contributions have been printed by the camera-ready
method, and all except one are written by American authors.
Apart from the fact that several of the figures in Chapter 1
have been interchanged (see the comments of the editorial
office), the contributions are impressively well prepared :
they are logically set out, illustrated by clear figures, and
packed with information. In each chapter the main emphasis
is firmly on the description of the experimental techniques,
but this is supported by informative examples of applications. In the description of the standing wave X-ray technique for characterizing the phase boundary region, it would
have been desirable to have examples of a wider range of
applications. Unfortunately the chapter on in-situ measurements with vibrating quartz crystals includes only two examples of applications, namely to coverages deposited in the
under-potential range, and (in more detail) to studies of mass
transport during redox processes in polymer films.
The selection of topics covered by the chapters is not exhaustive, nor can one expect it to be. However, it is notice238
0 VCH Verlagsgeselischafi mbH. W-6940 Weinheim, 1992
able that some important methods are not mentioned, for
example UVjVIS reflectance spectroscopy, ellipsometry and
photocurrent spectroscopy. It is also regrettable that in-situ
topographic methods such as scanning tunneling microscopy (STM) and atomic force microscopy (AFM),
which give a microscopic image of the surface, in some cases
with atomic resolution, are not included. Furthermore, there
seems to be no logical connection between the individual
chapters. The fact that articles on optically based techniques
alternate with others on non-optical methods prevents a systematic presentation of the subject matter. Consequently it is
hardly surprising that the book lacks a final summary linking the various methods and results and evaluating them.
The book has a binding of appropriately high quality.
Considered as a whole it provides a good insight into the
progress that has been made in the development of various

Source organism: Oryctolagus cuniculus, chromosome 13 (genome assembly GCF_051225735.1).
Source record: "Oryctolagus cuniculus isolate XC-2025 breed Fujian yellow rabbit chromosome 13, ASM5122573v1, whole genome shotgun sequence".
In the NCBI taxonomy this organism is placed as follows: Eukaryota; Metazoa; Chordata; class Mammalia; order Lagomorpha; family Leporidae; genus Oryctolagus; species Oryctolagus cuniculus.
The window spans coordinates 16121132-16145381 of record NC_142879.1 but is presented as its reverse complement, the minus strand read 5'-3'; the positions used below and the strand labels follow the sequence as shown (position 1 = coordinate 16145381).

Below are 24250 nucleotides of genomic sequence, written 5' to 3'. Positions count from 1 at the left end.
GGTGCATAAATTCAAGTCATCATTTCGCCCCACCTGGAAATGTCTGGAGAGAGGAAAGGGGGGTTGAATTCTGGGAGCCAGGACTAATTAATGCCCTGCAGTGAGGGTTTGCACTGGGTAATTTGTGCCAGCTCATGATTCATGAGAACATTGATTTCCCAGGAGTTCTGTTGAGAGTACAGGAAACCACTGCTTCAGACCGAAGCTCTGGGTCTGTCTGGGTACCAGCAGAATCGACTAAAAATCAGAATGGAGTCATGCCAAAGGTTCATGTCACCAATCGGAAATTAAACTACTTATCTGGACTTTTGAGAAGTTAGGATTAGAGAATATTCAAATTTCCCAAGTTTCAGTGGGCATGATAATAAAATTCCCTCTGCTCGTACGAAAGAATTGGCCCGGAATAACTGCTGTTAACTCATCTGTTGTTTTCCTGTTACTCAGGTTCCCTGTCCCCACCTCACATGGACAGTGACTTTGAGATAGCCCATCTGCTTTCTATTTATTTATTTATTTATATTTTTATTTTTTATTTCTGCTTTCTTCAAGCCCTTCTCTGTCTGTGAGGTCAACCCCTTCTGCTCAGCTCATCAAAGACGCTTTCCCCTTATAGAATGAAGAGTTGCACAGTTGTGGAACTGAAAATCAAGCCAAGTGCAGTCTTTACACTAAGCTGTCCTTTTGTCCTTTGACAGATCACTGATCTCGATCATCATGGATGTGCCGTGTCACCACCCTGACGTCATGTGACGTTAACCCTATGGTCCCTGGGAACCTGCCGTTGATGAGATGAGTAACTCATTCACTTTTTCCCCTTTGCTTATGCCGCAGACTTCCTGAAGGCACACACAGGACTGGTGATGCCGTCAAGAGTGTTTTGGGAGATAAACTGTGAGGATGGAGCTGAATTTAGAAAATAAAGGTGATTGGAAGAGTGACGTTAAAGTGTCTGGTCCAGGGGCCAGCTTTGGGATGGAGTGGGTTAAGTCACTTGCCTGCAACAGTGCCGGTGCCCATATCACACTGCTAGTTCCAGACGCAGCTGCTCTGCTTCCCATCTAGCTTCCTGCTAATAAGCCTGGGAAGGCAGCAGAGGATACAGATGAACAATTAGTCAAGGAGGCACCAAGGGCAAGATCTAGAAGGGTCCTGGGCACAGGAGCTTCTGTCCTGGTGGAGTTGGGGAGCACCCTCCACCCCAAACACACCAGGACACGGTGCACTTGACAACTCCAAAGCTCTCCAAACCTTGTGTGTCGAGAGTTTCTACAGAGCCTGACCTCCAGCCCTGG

in-situ techniques. However, one cannot overlook the shortcomings in the choice of topics and their relative emphasis,
and the lack of a logical arrangement of subject matter, with
the result that the reader fails to get a deeper understanding
of the progress made. The book is unquestionably of considerable importance to scientists with interests in interfacial
electrochemistry, and it should therefore be in every relevant
library, especially since the price of DM 182.00 will prevent
students from buying it.
Rolf Schumacher
Schering AG, Forschungsabteilung GT
Berlin (FRG)
Chemistry of Organosulfur Compounds. General Problems.
(Ellis Horwood Series in Organic Chemistry). Edited by
L. I. Belen’kii. Ellis Horwood, New York, 1990. 378 pp.,
hardcover $ 129.95.-ISBN 0-13-132051-3
Organosulfur chemistry traditionally occupies a position
of considerable importance in Soviet research, and there is
even a special scientific committee to promote it. The monograph reviewed here is based on a status report on work in
this field that was prepared in 1986 by various authors,
mainly from Moscow and Irkutsk. For this English version
the Russian text has been rearranged and updated (but, as
becomes apparent, only in parts). The 15 chapters of this
version deal with the preparation of organosulfur compounds, their transformations, and the methods used to
study them. Details of the chapters are as follows: Modern
Principles of the Synthesis of Organosulfur Compounds
(M. G. Voronkov et al., 14 pp., 25 references); Radical Reactions of Some Thiocarbonyl Derivatives in Solutions
(R. Kh. Freidlina et al., 21 pp., 64 references); Thermal Reactions and High Temperature Syntheses of Organosulfur
Compounds (M. G. Voronkov et al., 20 pp., 56 references);
Photochemical Synthesis and Transformations of Organosulfur Compounds (N. N. Vlasova, 22 pp., 65 references);
Radiochemical Synthesis and Transformations of Organosulfur Compounds (E. M. Nanobashvili, 8 pp., 11 references); Sulfur-stabilized Carbanions and their Synthetic Use
(F. M. Stoyanovich, 43 pp., 267 references); Formation of
C-C Bonds Using Sulfur-containing Electrophilic Reagents
(W A. Smit et al., 32 pp., 99 references); Catalytic Synthesis
of Organosulfur Compounds (A. V. Mashkina, 20 pp., 40
references); Methods of Desulfurization and their Use in
Organic Synthesis (L. I. Belen’kii, 36 pp., 189 references);
Investigation of Organic Reactions by the Use of Radioactive Sulfur (V. M. Fedeseev, 15 pp., 49 references); Mass
0570-0833/92j0202-0238$3.50+ .2510
Angew. Chem. Int. Ed. Engl. 31 (1992) No. 2